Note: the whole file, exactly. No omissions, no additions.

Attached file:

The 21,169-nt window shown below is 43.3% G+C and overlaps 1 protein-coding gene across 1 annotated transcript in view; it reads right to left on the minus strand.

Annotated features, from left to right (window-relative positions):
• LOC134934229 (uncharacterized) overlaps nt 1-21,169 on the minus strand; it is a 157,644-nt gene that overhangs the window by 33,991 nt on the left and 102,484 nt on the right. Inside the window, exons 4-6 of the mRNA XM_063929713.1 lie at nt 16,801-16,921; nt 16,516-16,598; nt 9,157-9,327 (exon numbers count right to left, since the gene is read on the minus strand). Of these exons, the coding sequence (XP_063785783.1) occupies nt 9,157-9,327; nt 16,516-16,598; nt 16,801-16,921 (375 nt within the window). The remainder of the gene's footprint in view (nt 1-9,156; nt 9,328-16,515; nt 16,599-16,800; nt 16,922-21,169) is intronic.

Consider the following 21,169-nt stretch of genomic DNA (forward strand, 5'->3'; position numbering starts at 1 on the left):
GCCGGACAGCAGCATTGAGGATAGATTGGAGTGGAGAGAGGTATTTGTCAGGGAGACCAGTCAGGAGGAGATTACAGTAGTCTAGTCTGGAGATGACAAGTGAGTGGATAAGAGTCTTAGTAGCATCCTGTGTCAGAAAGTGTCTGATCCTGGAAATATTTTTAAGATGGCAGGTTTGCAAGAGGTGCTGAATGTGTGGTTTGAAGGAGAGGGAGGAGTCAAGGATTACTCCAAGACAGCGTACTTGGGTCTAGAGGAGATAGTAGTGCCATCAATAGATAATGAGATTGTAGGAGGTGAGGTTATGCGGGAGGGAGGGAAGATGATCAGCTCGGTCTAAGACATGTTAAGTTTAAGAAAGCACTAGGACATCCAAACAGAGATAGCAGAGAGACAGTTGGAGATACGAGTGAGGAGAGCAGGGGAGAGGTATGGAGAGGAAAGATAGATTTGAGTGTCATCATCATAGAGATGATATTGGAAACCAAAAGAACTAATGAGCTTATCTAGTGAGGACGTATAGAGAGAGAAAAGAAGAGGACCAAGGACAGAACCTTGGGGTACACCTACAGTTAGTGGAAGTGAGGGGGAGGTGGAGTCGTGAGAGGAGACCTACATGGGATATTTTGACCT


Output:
The 21,169-nt window shown below is 43.3% G+C and overlaps 1 protein-coding gene across 1 annotated transcript in view; it reads right to left on the minus strand.

Annotated features, from left to right (window-relative positions):
• LOC134934229 (uncharacterized) overlaps nt 1-21,169 on the minus strand; it is a 157,644-nt gene that overhangs the window by 33,991 nt on the left and 102,484 nt on the right. Inside the window, exons 4-6 of the mRNA XM_063929713.1 lie at nt 16,801-16,921; nt 16,516-16,598; nt 9,157-9,327 (exon numbers count right to left, since the gene is read on the minus strand). Of these exons, the coding sequence (XP_063785783.1) occupies nt 9,157-9,327; nt 16,516-16,598; nt 16,801-16,921 (375 nt within the window). The remainder of the gene's footprint in view (nt 1-9,156; nt 9,328-16,515; nt 16,599-16,800; nt 16,922-21,169) is intronic.

Consider the following 21,169-nt stretch of genomic DNA (forward strand, 5'->3'; position numbering starts at 1 on the left):
GCCGGACAGCAGCATTGAGGATAGATTGGAGTGGAGAGAGGTATTTGTCAGGGAGACCAGTCAGGAGGAGATTACAGTAGTCTAGTCTGGAGATGACAAGTGAGTGGATAAGAGTCTTAGTAGCATCCTGTGTCAGAAAGTGTCTGATCCTGGAAATATTTTTAAGATGGCAGGTTTGCAAGAGGTGCTGAATGTGTGGTTTGAAGGAGAGGGAGGAGTCAAGGATTACTCCAAGACAGCGTACTTGGGTCTAGAGGAGATAGTAGTGCCATCAATAGATAATGAGATTGTAGGAGGTGAGGTTATGCGGGAGGGAGGGAAGATGATCAGCTCGGTCTAAGACATGTTAAGTTTAAGAAAGCACTAGGACATCCAAACAGAGATAGCAGAGAGACAGTTGGAGATACGAGTGAGGAGAGCAGGGGAGAGGTATGGAGAGGAAAGATAGATTTGAGTGTCATCATCATAGAGATGATATTGGAAACCAAAAGAACTAATGAGCTTATCTAGTGAGGACGTATAGAGAGAGAAAAGAAGAGGACCAAGGACAGAACCTTGGGGTACACCTACAGTTAGTGGAAGTGAGGGGGAGGTGGAGTCGTGAGAGGAGACCTACATGGGATATTTTGACCT